Remembers the body when it moved
with the ease of light across a lakes delicate skin.
Watches your babies grow
skins so thick they cant feel you.
Is an illusion
overcome by mastery of the mind,
an ascetic life, a clean colon, eighteen
valium and a quart of Scotch, a bullet
or all of the above.
FFM: Discovering PanJanuary flames like embers in my mind, the crisp chill of winter settling about the house in quiet folds, making me restless. Frosting the glass and edging the rooftops in icicles while we huddle inside like mice, wrapped up in reds and yellows and browns, before the small fire in the grate. The drip, drip of water on the landing, and the crackle of wood being consumed by hungry, tonguing flames, the only sounds around us.FFM: Discovering Pan by The-Inkling
Out in the rookery my sister collects treasures, making headdresses from the sharp black feathers that the ravens leave behind. She threads a slender string with seashells and sits upon the rocky shore, wrapped about in blankets, watching as the waves crash, over, and over; waiting for the world to thaw.
In the work-shed all my fathers tools lie waiting, gathering dust as they long for the feeling of his work-worn, curving hands. He sits in the kitchen with his fingers pressed against the dark wood, staring out of the window at the barren branches as they grasp the h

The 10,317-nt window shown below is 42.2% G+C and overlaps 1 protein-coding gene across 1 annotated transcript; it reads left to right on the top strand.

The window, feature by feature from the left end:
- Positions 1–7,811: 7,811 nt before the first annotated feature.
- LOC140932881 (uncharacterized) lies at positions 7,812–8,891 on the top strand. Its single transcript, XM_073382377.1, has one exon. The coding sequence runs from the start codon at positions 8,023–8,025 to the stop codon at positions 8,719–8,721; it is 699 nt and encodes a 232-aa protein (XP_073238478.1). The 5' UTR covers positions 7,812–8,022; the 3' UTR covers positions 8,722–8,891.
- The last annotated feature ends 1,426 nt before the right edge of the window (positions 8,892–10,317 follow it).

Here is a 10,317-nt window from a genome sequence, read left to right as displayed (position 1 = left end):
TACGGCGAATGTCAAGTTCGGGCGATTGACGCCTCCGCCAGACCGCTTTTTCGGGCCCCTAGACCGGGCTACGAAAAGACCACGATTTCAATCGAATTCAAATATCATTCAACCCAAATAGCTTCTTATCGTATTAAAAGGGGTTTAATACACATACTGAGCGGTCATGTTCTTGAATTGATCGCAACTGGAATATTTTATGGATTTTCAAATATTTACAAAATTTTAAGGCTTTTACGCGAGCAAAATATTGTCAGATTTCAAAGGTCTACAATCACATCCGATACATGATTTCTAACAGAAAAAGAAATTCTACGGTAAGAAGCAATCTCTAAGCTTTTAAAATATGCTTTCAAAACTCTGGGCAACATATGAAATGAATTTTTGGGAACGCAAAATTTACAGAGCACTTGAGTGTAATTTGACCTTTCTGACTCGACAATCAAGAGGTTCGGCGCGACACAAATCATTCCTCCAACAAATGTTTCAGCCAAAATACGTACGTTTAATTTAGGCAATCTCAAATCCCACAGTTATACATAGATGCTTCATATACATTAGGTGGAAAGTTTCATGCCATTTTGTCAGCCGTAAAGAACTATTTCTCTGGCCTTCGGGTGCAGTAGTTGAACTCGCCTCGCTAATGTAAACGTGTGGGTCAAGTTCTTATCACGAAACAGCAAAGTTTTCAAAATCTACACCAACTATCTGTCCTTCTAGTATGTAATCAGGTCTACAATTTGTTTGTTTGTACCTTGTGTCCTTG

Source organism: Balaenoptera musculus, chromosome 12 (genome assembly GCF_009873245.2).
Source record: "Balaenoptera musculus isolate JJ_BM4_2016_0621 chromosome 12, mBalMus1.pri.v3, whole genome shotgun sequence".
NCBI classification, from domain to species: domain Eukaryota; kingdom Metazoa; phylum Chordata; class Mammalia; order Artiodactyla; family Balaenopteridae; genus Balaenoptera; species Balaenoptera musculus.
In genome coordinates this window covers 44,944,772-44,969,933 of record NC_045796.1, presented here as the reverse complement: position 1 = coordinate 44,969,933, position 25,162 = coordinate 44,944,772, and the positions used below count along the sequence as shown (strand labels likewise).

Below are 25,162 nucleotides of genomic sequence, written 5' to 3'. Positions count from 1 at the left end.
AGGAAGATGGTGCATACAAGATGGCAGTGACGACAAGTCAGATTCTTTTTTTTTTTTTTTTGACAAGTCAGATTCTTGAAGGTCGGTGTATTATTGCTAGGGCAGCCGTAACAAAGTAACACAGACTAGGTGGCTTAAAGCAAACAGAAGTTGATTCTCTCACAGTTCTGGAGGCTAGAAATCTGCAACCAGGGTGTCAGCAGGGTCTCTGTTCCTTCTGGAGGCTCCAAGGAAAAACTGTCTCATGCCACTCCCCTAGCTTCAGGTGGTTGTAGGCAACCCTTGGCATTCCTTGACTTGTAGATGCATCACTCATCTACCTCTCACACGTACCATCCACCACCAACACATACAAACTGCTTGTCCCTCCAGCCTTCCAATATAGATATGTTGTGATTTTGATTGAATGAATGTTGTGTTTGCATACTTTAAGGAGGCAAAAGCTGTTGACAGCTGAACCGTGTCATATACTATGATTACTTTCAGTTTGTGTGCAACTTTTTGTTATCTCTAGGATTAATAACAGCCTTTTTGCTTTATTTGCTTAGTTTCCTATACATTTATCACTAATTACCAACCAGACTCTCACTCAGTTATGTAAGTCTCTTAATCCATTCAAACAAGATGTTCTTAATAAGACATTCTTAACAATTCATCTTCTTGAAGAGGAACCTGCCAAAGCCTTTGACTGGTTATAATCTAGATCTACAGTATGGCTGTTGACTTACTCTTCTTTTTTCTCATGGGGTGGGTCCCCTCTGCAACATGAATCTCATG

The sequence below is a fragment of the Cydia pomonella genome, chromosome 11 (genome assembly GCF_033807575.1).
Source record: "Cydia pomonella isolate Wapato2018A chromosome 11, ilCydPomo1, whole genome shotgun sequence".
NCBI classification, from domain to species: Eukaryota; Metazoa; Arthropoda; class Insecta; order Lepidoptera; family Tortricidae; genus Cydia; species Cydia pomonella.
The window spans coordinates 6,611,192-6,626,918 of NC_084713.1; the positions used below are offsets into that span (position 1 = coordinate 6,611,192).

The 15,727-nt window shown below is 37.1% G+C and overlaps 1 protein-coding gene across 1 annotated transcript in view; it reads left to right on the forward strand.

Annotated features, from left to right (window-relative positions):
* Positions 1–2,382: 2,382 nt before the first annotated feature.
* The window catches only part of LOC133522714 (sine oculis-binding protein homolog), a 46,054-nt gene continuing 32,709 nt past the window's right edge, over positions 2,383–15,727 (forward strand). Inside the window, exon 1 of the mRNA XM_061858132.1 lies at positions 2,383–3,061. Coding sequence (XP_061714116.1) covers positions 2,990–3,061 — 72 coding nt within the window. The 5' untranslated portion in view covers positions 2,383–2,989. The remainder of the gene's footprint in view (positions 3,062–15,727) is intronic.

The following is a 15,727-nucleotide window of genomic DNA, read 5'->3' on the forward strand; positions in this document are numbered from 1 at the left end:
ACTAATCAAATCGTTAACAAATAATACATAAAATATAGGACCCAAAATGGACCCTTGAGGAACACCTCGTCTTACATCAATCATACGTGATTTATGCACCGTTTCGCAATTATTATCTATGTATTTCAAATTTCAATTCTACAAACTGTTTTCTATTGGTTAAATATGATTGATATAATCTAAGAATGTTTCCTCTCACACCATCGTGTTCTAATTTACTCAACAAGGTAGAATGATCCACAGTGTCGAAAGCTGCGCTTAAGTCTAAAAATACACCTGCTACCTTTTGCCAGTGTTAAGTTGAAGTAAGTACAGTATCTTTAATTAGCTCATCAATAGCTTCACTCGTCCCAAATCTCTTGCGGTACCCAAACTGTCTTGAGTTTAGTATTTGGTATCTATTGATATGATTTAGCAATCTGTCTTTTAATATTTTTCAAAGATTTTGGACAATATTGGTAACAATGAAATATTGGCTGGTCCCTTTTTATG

Initiation Ceremony'Pantheism?'Initiation Ceremony by ThornyEnglishRose
He was sitting on her bed, watching her as she glided around the room, moving and looking very much like Morticia Addams.
'Yes.' She lit the last candle, and then blew out the match. 'It's the belief that God and nature are the same. God is not a being as such, but is in everything.'
'You're making it up,' he said.
She shot him a dirty look. 'In the Gardnerian denomination that's generally what I like to call myself, a Gardnerian we call the pantheistic deity "Dryghten". It's an old English word for lord.'
He smirked. 'Stop it.'
'Look, are you going to take this seriously or not?'
'Sure, sure.' He sat forward a little, and corrected his expression. 'So, what's with all the candles?'
'Hmm?' She looked vague for a moment. 'Oh, those are very important. They bring me closer to Dryghten.'
Her eyes narrowed. 'Don't question me.
St RainI called him St Rain. He didn't go by any other name; he was as nameless as a baby in the Middle Ages and he didn't seem to care. He came to school in bare feet but wore his school uniform with pride. Even as the dust of the desert came sweeping over from the plains, dirtying the white of our school shirts, he would smile and simply turn to the clouds.St Rain by julietcaesar
That's when I thought he had something to do with the rain.
The drought had been going on for more than ten years now and the dam levels were reaching critical levels never seen before. Five years ago, we could still skip stones across the plummeting water but now they just go plop in the ooze, or sank into white crystals that were spilling from the earth as the waters fell. Someone pointed out it was free salt and we didn't have to go rummaging the city stores for our ever diminishing supplies but we all knew this was the type of sodium chloride we should avoid.